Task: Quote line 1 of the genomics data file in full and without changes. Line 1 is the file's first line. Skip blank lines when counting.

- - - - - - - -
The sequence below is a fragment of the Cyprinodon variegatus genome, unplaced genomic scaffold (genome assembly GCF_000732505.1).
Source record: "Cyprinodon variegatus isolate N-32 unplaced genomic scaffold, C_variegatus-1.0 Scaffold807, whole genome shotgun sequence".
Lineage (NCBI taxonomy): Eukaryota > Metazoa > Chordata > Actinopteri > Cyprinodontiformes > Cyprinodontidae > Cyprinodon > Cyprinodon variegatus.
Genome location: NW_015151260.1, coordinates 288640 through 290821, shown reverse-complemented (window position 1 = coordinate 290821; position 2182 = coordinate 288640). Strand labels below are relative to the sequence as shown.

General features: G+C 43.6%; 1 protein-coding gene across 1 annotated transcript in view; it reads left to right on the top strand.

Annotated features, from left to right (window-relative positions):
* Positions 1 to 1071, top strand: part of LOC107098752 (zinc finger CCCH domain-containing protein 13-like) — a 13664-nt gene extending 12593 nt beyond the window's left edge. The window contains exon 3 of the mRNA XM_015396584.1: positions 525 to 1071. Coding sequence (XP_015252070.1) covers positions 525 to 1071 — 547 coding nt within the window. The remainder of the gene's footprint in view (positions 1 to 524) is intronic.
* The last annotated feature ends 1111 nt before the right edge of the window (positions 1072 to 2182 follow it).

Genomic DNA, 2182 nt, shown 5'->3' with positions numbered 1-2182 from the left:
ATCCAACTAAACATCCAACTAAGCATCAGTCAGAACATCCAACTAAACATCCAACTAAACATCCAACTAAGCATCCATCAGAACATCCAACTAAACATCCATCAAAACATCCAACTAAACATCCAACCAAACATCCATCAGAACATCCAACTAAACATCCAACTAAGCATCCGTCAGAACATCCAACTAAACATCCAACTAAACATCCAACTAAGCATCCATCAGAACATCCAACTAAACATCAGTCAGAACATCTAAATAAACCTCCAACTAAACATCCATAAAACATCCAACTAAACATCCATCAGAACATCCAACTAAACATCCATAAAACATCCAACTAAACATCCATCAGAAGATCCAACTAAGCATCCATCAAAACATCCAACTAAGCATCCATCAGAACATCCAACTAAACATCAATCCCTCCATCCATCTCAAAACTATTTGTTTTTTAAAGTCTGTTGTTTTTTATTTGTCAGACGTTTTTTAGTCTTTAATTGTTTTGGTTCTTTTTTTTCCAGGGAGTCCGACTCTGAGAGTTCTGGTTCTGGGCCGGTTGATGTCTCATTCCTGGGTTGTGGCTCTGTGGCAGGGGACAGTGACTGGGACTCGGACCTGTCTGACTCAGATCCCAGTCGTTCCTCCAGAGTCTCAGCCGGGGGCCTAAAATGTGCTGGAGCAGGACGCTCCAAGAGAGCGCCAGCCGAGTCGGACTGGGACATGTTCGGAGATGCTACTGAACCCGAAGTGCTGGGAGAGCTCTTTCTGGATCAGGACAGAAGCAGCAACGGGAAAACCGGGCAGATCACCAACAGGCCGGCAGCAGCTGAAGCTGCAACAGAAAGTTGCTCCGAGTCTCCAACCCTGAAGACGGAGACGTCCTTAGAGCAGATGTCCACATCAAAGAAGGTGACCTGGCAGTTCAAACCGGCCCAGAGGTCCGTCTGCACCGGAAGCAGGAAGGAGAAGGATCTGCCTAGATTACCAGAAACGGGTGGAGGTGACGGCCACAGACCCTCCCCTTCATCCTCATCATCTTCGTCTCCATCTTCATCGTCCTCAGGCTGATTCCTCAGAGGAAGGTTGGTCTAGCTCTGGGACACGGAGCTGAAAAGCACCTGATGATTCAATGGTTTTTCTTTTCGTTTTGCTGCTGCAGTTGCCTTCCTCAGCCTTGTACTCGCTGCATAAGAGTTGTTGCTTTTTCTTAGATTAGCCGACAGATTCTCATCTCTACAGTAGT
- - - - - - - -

The sequence below is a fragment of the Cyprinodon variegatus genome, unplaced genomic scaffold (genome assembly GCF_000732505.1).